QCS Senior Writer
Area fire departments have not only had to combat a series of wildland fires, they have also had to endure temperatures above the century mark.
“It’s a double-edge sword when you’re trying to fight fire in 100 degree temperatures,” said Rex Stall, Logan’s fire chief.
On Monday, Logan responded to a mutual aid call for a fire 10 miles east of Tucumcari near U.S. Highway 54.
The fire was reported at 2:15 a.m., Monday and to prevent the fire from spreading quickly additional fire departments were requested for assistance.
The fire burned 918 acres and took six hours to extinguish with units from District 1, 2, 3, Tucumcari, Logan and Quay responding.
Stall said members of the Logan department had returned from assisting in a fire in Harding County that consumed 10,000 acres earlier that morning.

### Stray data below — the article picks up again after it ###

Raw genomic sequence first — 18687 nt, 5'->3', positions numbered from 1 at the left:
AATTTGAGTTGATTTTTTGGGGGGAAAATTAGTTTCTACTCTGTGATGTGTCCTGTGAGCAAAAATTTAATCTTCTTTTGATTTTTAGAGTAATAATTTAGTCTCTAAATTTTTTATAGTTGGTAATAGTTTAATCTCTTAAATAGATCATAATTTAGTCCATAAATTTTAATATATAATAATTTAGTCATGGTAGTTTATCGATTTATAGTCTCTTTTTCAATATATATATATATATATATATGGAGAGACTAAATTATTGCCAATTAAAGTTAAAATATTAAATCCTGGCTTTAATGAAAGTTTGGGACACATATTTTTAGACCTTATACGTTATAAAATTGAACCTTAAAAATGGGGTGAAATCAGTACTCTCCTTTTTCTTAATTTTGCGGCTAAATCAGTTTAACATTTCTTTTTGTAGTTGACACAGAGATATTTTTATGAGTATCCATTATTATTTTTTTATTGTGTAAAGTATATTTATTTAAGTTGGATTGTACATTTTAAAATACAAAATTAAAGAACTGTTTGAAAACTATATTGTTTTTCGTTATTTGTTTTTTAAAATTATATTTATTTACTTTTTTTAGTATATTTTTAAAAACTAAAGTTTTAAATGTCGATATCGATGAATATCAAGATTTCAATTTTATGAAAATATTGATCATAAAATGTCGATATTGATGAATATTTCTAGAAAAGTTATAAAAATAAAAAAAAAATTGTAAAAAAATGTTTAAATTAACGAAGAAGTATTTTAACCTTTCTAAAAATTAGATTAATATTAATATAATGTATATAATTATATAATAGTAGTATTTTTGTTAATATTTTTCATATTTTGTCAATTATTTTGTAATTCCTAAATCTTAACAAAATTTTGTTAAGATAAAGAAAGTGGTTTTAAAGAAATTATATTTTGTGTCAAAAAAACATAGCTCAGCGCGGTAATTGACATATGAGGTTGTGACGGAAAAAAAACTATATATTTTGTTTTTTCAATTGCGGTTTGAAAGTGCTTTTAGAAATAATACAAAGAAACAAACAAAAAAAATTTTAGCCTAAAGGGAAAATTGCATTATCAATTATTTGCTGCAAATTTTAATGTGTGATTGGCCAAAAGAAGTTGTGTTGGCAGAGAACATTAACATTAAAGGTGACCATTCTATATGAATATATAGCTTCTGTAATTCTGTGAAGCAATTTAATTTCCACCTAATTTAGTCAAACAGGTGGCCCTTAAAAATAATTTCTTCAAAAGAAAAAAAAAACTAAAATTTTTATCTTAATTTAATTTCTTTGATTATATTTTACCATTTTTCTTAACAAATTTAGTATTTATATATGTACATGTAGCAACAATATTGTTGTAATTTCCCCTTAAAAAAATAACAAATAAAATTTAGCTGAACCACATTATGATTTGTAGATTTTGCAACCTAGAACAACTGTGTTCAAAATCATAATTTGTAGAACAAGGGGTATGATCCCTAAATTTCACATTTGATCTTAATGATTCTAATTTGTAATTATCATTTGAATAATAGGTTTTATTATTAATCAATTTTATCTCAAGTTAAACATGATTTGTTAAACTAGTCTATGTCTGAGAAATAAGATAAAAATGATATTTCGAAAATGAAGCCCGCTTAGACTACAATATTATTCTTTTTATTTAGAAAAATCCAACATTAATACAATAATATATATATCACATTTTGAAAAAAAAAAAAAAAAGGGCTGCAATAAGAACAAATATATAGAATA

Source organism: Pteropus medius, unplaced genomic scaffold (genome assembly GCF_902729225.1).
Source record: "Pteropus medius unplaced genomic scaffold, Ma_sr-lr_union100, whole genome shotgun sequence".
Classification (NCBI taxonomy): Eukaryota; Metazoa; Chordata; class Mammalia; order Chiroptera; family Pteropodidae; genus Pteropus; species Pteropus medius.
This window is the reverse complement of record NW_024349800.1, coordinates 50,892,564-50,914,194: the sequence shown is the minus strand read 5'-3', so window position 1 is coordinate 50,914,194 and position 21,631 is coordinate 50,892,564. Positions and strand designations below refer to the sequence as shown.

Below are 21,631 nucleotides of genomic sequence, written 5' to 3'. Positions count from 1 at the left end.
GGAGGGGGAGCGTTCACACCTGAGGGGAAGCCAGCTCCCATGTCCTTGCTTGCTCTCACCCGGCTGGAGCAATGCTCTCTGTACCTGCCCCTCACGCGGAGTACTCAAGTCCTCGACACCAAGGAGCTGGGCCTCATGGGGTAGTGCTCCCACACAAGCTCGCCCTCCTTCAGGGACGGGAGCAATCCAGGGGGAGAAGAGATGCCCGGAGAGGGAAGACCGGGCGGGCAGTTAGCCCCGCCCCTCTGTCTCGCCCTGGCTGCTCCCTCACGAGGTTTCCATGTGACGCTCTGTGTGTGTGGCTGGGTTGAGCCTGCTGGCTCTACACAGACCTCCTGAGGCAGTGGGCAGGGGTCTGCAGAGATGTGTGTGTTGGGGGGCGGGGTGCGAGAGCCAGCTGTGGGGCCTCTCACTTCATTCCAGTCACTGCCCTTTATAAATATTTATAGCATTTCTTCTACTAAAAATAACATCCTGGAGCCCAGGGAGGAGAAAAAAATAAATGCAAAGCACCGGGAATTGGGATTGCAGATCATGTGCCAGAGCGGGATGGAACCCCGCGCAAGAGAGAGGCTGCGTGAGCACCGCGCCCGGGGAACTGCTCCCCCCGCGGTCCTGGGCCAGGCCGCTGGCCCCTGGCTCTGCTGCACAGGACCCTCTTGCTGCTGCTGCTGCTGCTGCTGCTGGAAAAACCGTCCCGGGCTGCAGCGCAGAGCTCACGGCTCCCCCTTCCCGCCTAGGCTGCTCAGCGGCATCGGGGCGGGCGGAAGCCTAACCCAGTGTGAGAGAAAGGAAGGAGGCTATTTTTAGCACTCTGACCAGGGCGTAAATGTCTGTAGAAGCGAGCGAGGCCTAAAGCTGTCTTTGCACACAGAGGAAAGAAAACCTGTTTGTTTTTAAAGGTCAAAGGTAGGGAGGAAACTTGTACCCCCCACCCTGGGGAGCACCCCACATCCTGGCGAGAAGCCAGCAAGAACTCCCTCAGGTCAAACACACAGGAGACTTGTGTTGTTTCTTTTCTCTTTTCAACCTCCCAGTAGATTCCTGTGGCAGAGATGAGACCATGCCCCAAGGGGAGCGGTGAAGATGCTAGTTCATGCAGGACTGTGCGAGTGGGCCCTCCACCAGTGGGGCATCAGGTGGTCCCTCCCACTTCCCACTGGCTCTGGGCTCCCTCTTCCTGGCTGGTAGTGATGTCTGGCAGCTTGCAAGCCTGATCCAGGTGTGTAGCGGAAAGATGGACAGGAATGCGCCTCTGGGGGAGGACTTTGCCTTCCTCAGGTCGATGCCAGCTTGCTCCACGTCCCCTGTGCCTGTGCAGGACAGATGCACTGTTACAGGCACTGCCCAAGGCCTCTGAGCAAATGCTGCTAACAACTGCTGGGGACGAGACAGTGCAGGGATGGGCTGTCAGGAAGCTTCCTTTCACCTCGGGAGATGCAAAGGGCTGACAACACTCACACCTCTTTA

He said the crew had assisted on the fire near Roy for 17 hours.
The fire was first reported on July 9 at Clavel Ranch near Roy and crews were still extinguishing hot spots on Monday, said Judy Casados of the Rosebud fire department.
Casados said members of the New Mexico Forestry Division’s Returning Heroes Wildland Crew arrived on Monday to assist in extinguishing hard to reach hot spots.
Stall said one of the challenges has been to make sure there is a large enough crew to cover their district while sending crews and trucks to mutual aid calls. He said during times of high heat they can rotate the crew members if needed.
Stall said the trucks carry bottled water to help keep the firefighters hydrated. He said recently the department switched out to its wildland fire fighting gear due to the heat.
Stall said there had been a lull in wildland fires and the department was still using its structural gear that is heavier. He said the wildland gear is lighter and reduces the strain from the heat for the firefighters out in the field.